Balladeer’s Blog’s month-long celebration of Halloween continues with this look at two neglected werewolf legends from Detroit.
I. Jacques Morand – Roughly 300 years ago Jacques Morand was in love with Genevieve Parent. Unfortunately for him Genevieve decided to join a convent. When Morand could not change her mind through pleading he turned to threats, which drew warnings from Genevieve’s father and brothers.
In desperation Jacques sold his soul through one of the White Witches of the Woods. In return he gained the unholy power to turn himself into a werewolf after dark. After preying on Genevieve’s father one night he followed that up the next by picking off one of her brothers. Continue reading
Balladeer’s Blog’s month-long celebration of Halloween continues with this look at Canadian werewolf lore.
THE WERWOLVES (sic) (1898) – Written by Honore Beaugrand, this story features fairly unique werewolf lore. The tale is not structured in a traditional way but instead expands upon accounts of lycanthropy in campfire tales as if they really, truly happened.
A modern comparison might be with those far-fetched tales of the supernatural from supermarket tabloids or online Creepypastas. The pretense of reality adds to the fun.
Set in the very early 1700s The Werwolves treats readers to a pack of Iroquois lycanthropes rampaging around Quebec and elsewhere in Canada. These werewolves are much more intelligent and gregarious than many other such monsters.
They operate in a pack to steal away victims and even dance around a fire in their wolfmen forms howling and chanting before devouring their victims.
These Canadian variations also look much different than readers might expect: they have the heads of wolves and the tails of wolves but the rest of their bodies remain human after their nocturnal transformation. Continue reading
Balladeer’s Blog’s month-long celebration of Halloween continues:
THE WOLF IN THE GARDEN (1931) – Written by Alfred Hoyt Bill. This neglected novel is ideal for people who go in for horror tales set long ago. In this case the 1790s.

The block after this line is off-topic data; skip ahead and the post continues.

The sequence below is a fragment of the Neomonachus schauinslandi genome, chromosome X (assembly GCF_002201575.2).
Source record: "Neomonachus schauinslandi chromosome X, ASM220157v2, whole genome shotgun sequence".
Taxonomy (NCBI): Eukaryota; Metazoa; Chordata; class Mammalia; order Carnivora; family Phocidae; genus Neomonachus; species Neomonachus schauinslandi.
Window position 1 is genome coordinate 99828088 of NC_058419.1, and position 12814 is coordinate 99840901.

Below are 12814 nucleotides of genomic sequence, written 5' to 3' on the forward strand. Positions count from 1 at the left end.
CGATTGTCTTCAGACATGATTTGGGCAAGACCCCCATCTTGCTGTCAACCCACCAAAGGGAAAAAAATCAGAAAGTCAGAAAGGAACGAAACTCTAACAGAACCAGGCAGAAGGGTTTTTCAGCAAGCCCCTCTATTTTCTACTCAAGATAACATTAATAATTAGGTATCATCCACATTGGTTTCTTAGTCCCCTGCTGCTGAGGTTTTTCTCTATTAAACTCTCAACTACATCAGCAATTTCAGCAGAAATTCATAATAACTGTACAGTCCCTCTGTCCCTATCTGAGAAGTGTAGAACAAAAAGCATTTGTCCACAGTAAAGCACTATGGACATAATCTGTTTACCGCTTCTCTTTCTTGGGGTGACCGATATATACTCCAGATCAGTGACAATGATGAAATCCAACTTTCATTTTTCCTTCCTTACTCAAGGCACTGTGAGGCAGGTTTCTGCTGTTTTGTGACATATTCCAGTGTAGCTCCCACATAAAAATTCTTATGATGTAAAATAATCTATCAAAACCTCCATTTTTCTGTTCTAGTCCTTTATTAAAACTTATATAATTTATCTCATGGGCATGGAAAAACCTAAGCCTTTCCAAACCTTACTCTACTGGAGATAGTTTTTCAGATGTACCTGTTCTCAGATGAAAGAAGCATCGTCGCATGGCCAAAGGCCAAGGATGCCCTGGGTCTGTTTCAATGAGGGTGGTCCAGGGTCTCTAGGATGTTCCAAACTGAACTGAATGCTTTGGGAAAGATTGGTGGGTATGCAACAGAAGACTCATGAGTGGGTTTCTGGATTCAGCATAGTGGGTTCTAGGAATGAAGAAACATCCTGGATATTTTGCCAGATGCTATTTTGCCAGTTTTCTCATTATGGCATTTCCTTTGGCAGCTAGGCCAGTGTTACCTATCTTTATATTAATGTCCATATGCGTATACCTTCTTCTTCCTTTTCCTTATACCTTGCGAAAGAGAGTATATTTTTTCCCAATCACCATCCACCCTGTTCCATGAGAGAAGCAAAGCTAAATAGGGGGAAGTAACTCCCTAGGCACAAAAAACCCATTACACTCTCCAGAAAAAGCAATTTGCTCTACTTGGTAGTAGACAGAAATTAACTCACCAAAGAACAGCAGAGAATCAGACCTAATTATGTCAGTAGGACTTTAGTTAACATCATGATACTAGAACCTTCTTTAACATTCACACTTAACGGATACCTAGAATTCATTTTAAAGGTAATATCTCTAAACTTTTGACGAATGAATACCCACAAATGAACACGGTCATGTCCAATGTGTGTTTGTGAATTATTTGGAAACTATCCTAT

New Dordrecht, a town in New York’s Hudson Valley, becomes the home of the fallen Count de Saint Loup, a French aristocrat fleeing the guillotine during the French Revolution. Anyone who remembers that “loup” is French for wolf will immediately know that this figure will be our title werewolf. (Though his deadly hound DeRetz is a red herring at first.)
The Count transferred much of his wealth before fleeing his homeland so he is initially welcomed as a prominent new citizen in New Dordrecht. Unfortunately Count de Saint Loup soon displays the overbearing, snobbish airs that drove the French underclasses to overthrow the aristocrats in the first place.
People who get on the wrong side of the former “aristo” start to turn up dead after getting attacked by a monstrous wolf-like creature. Continue reading
THE WEREWOLF (1896) – By Clemence Annie Housman. Halloween month continues at Balladeer’s Blog! This neglected story features a female author writing about a FEMALE WEREWOLF so that makes it a bit special right there.
The Werewolf is set in 1890s Denmark. Amidst werewolf attacks plaguing the countryside a Danish family finds itself being charmed by a sultry, seductive woman who calls herself White Fell. The woman travels alone by night so is obviously the werewolf at large. Unfortunately her potent beauty allays suspicion and even pits brothers Sweyn and Christian against each other. Continue reading